A tree whose fruit shaped strobilus clearly speak us of its age or primitivism is the Magnolia grandiflora. The basic structure remains the same with very small variations.

 The scales of the fruit remind us the sporangiophores of a strobilus of Equisetum, the scales of the male flowers of the hazel tree and the Murcian conifer  Tetraclinis articulata, the scales of the pineapple, the female fruit of Macrozamia communis and the male strobilus of Cycas revoluta.

The beautiful red fruits of Magnolia grandiflora would be female oospheres transformed into seeds. The Magnoliaceae are trees with flowers, beautiful flowers by the way, however their fruits have remained unchanged over millions of years. They have not had any need to change the structural model. It has been great,  allowing them to survive innumerable climatic changes.

Many other plants, generally very primitive have inflorescences in strobilus more or less modified. This is the case of the Araceae, whose reproductive system has ceased to depend on wind for pollen dispersal and has evolved to adapt to the rotten flies that are their pollinators. One of the most famous is the Araceae Amorphophallus titanum, the world's largest flower.

 Arum italicum inflorescence with fragrant spadix-like strobilus that emits an unpleasant smell of rotting meat and attracts meat flies.

Intimate anatomy of the inflorescence of Arum italicum. When a meat fly, attracted by her favorite perfume, lands on the inner surface of the spathe, the hair falls over and slides down toward the bottom of the inflorescence, where the female flowers. Once inside it realizes the deception and want to leave, but the down hairs prevent it. Other flies, some with their bodies covered with pollen from another Arum, fall into the same trap and desperate to go out again and again over the female flowers and pollinate them. When Arum find that its female flowers have been fertilized, mature male flowers which are covered with pollen. Dehydrated while leaving the hair down to a barrier and flies can go, but they goes over the male flowers and take with them the Arum pollen. Once outside, desperate with hunger are lured by the inflorescences of other Arum and starts other time the process of pollination.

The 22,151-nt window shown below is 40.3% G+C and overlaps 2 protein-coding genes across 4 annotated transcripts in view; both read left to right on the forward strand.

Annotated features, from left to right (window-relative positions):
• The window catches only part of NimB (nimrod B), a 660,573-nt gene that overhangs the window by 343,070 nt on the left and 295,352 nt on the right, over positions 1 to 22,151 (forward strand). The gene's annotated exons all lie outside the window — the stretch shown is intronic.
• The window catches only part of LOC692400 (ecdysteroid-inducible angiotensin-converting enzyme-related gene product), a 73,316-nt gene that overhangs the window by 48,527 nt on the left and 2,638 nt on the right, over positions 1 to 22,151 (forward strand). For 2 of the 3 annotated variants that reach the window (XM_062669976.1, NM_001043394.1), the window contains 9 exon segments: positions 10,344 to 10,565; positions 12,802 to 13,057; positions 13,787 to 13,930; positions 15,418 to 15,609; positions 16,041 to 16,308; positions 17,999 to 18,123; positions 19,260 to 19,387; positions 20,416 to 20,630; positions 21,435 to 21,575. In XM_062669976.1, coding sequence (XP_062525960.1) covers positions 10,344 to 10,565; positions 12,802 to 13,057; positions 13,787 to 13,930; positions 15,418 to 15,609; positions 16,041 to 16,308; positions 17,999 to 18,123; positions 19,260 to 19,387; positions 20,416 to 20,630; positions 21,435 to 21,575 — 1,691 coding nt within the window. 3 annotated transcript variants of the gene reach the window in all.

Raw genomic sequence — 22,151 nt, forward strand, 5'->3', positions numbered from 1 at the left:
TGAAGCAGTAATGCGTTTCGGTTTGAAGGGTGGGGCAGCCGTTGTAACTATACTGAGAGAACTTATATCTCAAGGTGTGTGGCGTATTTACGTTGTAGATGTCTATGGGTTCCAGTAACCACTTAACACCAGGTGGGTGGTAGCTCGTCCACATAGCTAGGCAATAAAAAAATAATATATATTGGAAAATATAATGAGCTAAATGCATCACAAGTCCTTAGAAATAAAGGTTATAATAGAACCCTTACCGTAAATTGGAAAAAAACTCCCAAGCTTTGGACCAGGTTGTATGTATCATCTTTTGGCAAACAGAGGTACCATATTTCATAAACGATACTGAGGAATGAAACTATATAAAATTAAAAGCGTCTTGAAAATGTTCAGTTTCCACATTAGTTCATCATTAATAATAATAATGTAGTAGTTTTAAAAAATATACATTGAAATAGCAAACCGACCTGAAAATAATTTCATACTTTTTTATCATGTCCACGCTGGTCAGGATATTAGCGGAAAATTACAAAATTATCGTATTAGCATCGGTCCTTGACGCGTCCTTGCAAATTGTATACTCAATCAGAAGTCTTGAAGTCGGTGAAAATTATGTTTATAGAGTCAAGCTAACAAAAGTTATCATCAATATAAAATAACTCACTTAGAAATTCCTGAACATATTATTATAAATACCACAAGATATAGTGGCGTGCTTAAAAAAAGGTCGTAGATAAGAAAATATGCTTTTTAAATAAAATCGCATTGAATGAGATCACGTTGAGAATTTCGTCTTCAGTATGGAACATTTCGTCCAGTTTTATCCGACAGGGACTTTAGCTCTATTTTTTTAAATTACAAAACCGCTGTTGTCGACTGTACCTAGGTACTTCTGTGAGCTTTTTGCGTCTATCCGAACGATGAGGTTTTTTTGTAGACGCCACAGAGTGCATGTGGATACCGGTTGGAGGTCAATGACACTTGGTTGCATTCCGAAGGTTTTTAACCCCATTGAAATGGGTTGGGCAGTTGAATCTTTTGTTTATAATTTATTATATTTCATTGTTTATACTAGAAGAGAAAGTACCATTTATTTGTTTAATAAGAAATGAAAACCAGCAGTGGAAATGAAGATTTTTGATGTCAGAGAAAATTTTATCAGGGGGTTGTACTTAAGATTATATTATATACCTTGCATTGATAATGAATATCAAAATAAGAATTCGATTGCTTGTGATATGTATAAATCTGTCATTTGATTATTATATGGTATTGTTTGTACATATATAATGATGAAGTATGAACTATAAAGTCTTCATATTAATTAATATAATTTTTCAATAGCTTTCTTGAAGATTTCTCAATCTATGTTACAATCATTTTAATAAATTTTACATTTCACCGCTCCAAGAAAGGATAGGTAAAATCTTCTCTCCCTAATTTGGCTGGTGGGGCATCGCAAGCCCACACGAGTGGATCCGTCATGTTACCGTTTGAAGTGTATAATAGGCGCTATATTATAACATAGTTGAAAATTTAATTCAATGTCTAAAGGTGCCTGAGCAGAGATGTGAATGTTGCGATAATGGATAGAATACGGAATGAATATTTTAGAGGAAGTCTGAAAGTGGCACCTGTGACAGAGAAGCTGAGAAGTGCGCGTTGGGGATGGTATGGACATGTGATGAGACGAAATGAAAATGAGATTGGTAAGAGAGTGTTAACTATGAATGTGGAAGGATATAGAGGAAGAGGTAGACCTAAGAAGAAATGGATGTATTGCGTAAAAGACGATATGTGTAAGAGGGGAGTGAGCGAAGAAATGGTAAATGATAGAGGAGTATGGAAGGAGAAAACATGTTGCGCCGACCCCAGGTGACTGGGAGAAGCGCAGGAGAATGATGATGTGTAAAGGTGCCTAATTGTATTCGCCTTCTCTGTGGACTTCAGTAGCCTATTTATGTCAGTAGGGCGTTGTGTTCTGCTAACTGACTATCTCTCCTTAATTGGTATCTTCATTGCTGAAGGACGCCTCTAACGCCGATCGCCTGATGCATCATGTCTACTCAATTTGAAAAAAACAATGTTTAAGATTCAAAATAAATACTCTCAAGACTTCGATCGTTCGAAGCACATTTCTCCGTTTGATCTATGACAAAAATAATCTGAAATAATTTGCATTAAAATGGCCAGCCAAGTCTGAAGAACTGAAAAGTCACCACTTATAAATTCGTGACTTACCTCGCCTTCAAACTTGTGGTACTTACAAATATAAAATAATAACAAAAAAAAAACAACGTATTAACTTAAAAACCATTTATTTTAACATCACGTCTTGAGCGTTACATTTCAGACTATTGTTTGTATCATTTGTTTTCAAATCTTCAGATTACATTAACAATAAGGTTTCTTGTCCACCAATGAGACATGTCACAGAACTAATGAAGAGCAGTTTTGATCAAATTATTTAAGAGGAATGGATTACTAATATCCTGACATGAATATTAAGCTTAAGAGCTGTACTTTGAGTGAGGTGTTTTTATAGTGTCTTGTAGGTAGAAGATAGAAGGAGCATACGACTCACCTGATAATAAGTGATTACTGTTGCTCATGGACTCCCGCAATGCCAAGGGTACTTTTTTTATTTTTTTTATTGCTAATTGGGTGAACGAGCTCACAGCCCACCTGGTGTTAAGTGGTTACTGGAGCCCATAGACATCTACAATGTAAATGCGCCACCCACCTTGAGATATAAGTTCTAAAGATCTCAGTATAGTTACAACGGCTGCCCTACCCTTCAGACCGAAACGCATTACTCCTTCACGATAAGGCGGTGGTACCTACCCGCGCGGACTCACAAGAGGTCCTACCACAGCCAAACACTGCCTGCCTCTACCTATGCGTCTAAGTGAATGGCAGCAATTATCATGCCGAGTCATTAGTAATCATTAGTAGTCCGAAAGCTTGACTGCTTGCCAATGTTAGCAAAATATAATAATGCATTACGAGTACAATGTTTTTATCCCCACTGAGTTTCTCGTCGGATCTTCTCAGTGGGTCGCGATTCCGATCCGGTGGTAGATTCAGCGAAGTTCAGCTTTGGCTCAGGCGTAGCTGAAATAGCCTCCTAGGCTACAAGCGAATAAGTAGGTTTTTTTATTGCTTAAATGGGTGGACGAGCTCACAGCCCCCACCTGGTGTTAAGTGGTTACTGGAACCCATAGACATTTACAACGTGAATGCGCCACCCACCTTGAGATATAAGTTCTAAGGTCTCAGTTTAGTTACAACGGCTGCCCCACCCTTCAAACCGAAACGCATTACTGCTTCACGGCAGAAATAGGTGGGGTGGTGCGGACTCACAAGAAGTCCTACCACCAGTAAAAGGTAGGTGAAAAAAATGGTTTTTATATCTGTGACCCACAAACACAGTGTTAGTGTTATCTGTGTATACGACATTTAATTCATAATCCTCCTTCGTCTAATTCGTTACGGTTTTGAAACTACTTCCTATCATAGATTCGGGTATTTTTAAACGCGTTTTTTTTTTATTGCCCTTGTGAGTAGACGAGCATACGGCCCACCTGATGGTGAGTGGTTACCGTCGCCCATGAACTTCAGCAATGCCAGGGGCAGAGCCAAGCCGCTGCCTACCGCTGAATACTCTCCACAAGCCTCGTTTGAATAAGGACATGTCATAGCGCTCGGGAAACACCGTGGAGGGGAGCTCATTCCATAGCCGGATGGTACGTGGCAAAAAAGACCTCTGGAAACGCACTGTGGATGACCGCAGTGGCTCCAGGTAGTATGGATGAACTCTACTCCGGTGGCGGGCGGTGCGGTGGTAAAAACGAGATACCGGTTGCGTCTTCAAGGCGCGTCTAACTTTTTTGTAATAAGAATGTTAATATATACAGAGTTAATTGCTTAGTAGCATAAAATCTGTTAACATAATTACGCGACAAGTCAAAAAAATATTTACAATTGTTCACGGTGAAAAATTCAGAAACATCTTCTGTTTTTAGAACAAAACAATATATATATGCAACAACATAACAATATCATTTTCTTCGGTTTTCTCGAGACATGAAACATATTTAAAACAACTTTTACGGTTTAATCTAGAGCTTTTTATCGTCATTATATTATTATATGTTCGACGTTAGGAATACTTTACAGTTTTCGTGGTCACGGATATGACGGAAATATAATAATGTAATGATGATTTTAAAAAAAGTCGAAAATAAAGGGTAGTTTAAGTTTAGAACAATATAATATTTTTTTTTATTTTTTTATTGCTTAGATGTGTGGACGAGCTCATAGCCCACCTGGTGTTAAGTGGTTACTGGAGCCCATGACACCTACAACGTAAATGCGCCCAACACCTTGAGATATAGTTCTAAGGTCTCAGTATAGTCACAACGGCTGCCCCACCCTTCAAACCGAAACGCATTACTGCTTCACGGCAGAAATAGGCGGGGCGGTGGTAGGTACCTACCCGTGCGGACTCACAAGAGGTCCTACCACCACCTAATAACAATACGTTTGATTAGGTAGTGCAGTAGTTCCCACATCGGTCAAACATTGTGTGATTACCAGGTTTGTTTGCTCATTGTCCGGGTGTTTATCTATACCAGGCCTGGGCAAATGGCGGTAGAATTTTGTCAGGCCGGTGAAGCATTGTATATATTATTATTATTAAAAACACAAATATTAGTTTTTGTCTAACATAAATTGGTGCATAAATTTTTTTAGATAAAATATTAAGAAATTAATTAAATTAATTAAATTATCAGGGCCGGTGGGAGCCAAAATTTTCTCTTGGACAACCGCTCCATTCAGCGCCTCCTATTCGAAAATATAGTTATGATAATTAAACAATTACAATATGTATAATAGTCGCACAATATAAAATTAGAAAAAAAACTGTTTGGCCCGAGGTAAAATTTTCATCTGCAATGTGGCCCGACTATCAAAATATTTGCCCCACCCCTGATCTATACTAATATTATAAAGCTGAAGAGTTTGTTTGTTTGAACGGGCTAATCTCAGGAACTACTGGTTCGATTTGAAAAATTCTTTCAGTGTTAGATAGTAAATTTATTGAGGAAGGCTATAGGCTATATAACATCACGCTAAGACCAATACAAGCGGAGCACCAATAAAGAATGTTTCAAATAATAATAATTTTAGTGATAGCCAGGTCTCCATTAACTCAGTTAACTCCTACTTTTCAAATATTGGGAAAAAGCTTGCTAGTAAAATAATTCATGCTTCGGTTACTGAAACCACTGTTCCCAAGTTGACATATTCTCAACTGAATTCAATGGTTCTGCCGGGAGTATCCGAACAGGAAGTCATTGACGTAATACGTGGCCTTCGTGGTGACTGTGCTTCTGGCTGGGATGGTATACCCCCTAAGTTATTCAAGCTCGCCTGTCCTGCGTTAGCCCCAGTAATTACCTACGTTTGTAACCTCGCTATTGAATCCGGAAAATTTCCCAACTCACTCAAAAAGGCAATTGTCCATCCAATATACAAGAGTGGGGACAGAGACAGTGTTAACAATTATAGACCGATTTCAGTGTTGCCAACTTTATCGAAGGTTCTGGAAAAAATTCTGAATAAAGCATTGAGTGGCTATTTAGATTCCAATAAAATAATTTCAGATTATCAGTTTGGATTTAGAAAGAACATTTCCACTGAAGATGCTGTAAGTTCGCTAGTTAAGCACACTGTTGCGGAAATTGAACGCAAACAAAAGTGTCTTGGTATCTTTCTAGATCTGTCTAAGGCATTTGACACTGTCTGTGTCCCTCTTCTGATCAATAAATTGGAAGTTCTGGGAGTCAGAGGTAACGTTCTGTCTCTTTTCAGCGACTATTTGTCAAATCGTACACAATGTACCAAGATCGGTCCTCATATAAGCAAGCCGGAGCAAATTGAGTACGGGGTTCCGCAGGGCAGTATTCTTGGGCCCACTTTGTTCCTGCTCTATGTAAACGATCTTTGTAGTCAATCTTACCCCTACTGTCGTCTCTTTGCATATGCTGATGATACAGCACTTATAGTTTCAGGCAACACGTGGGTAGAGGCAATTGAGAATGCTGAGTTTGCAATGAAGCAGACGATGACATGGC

As much the masculine flowers as the feminine ones have a great similarity with the sporangiophores of strobilus of Equisetum telmateia.

Other Araceae, the Monstera deliciosa, also has its inflorescence as strobilus.

Its fruits have the form and the typical structure of a strobilus.

So great it is the similarity of the inflorescence of Monstera deliciosa with a strobilus that even repeats faithfully the hexagonal structure of the sporangiophores of Equisetum telmateia. In the case of the Monstera deliciosa the masculine flowers are hidden between the hexagonal feminine flowers. It is seen leave pollen between the hexagons. This one is perhaps the most demonstrative example of the repetition of a successful evolutionary model.

Combined image with the comparison of the hexagons of Equisetum telmateia and Monstera deliciosa.

And for to finish these beautiful purple inflorescences of Arum pictum, Tyrrhenian endemism growing in Corsica, Sardinia, Mallorca and Menorca. Its spadix nearly black also has the structure in strobilus.